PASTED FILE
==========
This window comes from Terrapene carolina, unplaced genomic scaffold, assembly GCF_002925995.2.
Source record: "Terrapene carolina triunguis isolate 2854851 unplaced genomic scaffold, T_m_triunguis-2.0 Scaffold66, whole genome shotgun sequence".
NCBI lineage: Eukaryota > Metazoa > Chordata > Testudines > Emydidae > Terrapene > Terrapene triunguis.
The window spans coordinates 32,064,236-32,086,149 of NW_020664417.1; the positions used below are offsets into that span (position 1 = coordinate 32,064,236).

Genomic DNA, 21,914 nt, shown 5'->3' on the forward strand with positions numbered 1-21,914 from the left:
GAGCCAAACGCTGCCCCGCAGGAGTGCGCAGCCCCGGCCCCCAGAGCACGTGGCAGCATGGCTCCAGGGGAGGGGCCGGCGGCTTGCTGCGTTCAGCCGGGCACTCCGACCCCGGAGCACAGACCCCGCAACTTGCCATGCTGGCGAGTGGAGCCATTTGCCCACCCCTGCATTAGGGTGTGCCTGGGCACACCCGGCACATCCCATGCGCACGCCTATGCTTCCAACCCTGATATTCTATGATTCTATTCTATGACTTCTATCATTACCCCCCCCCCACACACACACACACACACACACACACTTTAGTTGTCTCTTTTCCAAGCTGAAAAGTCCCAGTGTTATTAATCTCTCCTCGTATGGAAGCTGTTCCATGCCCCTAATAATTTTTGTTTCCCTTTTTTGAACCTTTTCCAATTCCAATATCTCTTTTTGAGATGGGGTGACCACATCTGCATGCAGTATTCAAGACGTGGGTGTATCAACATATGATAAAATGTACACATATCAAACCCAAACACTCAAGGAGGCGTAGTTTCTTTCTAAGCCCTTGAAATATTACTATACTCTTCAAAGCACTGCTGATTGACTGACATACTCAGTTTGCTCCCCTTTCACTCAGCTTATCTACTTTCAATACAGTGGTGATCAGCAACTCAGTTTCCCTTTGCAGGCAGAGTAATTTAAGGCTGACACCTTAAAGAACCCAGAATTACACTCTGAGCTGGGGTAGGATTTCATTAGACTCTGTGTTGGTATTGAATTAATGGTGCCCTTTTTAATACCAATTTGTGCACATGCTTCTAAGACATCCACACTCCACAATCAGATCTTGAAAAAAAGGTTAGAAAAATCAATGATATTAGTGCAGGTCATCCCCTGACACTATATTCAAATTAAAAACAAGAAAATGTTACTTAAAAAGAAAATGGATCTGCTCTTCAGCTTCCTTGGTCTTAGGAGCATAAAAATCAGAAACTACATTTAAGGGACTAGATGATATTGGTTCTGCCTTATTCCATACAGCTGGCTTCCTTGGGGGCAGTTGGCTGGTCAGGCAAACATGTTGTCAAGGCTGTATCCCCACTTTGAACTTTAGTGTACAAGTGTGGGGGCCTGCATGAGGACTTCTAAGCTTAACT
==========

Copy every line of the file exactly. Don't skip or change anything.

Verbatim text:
This window comes from Terrapene carolina, unplaced genomic scaffold, assembly GCF_002925995.2.
Source record: "Terrapene carolina triunguis isolate 2854851 unplaced genomic scaffold, T_m_triunguis-2.0 Scaffold66, whole genome shotgun sequence".
NCBI lineage: Eukaryota > Metazoa > Chordata > Testudines > Emydidae > Terrapene > Terrapene triunguis.
The window spans coordinates 32,064,236-32,086,149 of NW_020664417.1; the positions used below are offsets into that span (position 1 = coordinate 32,064,236).

Genomic DNA, 21,914 nt, shown 5'->3' on the forward strand with positions numbered 1-21,914 from the left:
GAGCCAAACGCTGCCCCGCAGGAGTGCGCAGCCCCGGCCCCCAGAGCACGTGGCAGCATGGCTCCAGGGGAGGGGCCGGCGGCTTGCTGCGTTCAGCCGGGCACTCCGACCCCGGAGCACAGACCCCGCAACTTGCCATGCTGGCGAGTGGAGCCATTTGCCCACCCCTGCATTAGGGTGTGCCTGGGCACACCCGGCACATCCCATGCGCACGCCTATGCTTCCAACCCTGATATTCTATGATTCTATTCTATGACTTCTATCATTACCCCCCCCCCACACACACACACACACACACACACACTTTAGTTGTCTCTTTTCCAAGCTGAAAAGTCCCAGTGTTATTAATCTCTCCTCGTATGGAAGCTGTTCCATGCCCCTAATAATTTTTGTTTCCCTTTTTTGAACCTTTTCCAATTCCAATATCTCTTTTTGAGATGGGGTGACCACATCTGCATGCAGTATTCAAGACGTGGGTGTATCAACATATGATAAAATGTACACATATCAAACCCAAACACTCAAGGAGGCGTAGTTTCTTTCTAAGCCCTTGAAATATTACTATACTCTTCAAAGCACTGCTGATTGACTGACATACTCAGTTTGCTCCCCTTTCACTCAGCTTATCTACTTTCAATACAGTGGTGATCAGCAACTCAGTTTCCCTTTGCAGGCAGAGTAATTTAAGGCTGACACCTTAAAGAACCCAGAATTACACTCTGAGCTGGGGTAGGATTTCATTAGACTCTGTGTTGGTATTGAATTAATGGTGCCCTTTTTAATACCAATTTGTGCACATGCTTCTAAGACATCCACACTCCACAATCAGATCTTGAAAAAAAGGTTAGAAAAATCAATGATATTAGTGCAGGTCATCCCCTGACACTATATTCAAATTAAAAACAAGAAAATGTTACTTAAAAAGAAAATGGATCTGCTCTTCAGCTTCCTTGGTCTTAGGAGCATAAAAATCAGAAACTACATTTAAGGGACTAGATGATATTGGTTCTGCCTTATTCCATACAGCTGGCTTCCTTGGGGGCAGTTGGCTGGTCAGGCAAACATGTTGTCAAGGCTGTATCCCCACTTTGAACTTTAGTGTACAAGTGTGGGGGCCTGCATGAGGACTTCTAAGCTTAACT